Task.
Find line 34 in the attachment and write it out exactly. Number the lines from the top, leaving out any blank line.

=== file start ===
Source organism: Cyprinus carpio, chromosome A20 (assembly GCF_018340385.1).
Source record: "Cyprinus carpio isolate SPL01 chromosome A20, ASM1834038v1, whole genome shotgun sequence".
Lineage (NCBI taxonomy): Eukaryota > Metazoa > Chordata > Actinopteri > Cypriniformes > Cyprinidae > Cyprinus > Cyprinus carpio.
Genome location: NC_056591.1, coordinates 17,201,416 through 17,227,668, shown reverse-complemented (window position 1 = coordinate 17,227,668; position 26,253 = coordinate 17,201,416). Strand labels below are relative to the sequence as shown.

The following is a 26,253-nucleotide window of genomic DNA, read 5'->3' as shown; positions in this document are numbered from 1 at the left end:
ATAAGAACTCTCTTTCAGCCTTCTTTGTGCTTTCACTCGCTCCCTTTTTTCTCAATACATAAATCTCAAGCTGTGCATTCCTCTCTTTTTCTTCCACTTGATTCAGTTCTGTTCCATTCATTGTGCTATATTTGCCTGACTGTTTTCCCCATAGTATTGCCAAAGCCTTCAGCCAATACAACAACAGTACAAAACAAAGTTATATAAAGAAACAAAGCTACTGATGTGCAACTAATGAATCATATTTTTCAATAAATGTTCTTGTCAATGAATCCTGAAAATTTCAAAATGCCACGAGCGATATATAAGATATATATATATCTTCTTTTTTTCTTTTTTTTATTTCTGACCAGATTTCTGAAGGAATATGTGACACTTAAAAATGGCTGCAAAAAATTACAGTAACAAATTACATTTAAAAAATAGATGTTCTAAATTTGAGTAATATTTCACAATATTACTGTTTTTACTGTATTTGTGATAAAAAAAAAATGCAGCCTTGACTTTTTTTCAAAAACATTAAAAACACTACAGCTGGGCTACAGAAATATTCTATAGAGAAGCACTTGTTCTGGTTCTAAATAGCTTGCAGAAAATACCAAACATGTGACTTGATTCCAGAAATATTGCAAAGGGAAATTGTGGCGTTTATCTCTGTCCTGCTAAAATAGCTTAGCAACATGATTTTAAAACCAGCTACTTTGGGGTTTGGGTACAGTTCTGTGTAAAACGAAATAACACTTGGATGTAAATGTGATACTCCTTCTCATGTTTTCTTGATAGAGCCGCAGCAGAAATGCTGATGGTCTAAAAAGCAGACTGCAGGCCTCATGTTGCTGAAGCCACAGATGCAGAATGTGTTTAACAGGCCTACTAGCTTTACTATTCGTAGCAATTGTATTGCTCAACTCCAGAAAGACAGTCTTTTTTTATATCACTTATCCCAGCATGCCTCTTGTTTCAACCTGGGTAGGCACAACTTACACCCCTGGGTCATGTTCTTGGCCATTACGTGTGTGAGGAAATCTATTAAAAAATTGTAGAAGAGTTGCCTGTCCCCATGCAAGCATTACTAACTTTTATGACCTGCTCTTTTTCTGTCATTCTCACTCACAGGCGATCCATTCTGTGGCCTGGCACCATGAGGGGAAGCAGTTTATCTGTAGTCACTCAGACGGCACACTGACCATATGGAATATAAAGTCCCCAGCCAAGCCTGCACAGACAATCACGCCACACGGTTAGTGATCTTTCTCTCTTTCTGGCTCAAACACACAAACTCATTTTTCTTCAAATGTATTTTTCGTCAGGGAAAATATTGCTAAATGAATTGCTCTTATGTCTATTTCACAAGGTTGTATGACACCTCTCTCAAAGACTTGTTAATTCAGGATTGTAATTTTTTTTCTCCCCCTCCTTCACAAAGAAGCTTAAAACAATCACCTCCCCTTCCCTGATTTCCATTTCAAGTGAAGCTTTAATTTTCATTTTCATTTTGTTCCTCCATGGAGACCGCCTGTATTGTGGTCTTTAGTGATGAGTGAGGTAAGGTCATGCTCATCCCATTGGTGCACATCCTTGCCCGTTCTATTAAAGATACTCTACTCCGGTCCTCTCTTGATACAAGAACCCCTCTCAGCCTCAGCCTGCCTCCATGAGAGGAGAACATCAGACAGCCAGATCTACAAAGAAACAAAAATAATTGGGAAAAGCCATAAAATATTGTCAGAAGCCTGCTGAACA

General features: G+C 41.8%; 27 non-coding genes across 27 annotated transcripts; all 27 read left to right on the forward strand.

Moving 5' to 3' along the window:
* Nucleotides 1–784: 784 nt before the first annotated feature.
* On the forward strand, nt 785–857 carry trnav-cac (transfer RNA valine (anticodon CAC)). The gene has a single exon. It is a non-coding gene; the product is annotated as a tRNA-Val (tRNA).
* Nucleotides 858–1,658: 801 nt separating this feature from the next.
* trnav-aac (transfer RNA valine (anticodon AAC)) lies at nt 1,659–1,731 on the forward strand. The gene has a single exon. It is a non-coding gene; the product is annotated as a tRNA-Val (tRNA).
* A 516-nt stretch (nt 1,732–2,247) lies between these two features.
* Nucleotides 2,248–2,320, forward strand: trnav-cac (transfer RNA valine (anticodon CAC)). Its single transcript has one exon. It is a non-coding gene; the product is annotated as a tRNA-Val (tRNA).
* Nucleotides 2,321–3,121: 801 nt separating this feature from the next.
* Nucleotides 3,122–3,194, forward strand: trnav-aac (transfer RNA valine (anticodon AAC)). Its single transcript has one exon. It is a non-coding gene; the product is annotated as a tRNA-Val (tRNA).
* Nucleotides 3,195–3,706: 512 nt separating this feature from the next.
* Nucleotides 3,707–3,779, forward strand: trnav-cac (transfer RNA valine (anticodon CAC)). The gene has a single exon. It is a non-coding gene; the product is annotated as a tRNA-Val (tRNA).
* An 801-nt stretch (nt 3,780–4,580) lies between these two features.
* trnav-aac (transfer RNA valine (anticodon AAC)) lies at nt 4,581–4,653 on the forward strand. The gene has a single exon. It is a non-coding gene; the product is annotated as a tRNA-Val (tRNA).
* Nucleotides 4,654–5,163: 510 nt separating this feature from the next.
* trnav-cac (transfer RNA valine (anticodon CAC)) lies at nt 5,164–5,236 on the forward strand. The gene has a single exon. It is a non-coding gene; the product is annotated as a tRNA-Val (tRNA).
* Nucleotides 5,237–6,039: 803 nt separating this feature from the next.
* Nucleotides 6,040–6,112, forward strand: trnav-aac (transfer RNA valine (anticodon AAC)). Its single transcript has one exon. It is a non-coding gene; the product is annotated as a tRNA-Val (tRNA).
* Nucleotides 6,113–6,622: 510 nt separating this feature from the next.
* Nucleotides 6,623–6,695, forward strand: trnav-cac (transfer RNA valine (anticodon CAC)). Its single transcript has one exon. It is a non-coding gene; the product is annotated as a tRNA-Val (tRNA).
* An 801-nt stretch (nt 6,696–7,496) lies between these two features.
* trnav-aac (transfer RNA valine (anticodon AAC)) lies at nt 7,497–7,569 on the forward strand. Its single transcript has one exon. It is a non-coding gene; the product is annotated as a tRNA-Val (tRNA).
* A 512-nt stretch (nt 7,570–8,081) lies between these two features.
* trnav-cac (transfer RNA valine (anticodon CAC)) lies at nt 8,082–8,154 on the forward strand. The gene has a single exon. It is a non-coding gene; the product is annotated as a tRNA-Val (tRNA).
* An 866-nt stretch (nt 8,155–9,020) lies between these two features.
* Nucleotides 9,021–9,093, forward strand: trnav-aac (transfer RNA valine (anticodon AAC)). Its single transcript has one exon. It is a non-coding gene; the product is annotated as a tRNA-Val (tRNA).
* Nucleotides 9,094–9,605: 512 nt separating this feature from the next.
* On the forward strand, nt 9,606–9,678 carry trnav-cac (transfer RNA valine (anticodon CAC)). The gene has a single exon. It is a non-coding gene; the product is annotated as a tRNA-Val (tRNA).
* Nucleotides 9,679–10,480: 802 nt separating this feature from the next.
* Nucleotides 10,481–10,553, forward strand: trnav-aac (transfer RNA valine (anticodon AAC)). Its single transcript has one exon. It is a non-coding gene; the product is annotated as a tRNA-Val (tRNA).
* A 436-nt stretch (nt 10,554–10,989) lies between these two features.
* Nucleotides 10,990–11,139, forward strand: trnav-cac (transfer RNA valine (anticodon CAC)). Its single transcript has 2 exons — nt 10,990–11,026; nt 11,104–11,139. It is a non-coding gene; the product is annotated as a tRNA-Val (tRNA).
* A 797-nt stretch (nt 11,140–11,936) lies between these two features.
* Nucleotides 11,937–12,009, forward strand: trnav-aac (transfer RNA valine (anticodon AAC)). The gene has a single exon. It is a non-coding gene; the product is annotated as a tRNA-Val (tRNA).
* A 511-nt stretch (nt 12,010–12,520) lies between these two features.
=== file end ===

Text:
* On the forward strand, nt 9,606–9,678 carry trnav-cac (transfer RNA valine (anticodon CAC)). The gene has a single exon. It is a non-coding gene; the product is annotated as a tRNA-Val (tRNA).